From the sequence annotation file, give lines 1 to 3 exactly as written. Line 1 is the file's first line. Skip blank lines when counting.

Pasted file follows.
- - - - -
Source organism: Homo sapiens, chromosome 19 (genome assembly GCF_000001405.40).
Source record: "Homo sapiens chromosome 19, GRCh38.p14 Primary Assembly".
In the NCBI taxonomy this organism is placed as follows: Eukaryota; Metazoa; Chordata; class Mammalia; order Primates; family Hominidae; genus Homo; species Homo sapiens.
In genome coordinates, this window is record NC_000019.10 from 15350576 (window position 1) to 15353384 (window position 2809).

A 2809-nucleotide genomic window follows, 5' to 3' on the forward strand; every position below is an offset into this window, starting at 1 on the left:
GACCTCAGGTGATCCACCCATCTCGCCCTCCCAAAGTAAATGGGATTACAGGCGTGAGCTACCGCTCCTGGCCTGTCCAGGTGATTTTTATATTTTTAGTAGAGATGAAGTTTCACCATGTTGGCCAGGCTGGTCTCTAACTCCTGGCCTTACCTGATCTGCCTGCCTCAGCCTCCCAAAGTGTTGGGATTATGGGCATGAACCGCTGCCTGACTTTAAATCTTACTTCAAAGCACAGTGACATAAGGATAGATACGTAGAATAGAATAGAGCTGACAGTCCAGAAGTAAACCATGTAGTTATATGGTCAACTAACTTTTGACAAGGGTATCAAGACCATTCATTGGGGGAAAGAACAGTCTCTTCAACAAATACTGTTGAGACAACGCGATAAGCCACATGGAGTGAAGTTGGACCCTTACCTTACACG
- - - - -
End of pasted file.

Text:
Source organism: Homo sapiens, chromosome 19 (genome assembly GCF_000001405.40).
Source record: "Homo sapiens chromosome 19, GRCh38.p14 Primary Assembly".
In the NCBI taxonomy this organism is placed as follows: Eukaryota; Metazoa; Chordata; class Mammalia; order Primates; family Hominidae; genus Homo; species Homo sapiens.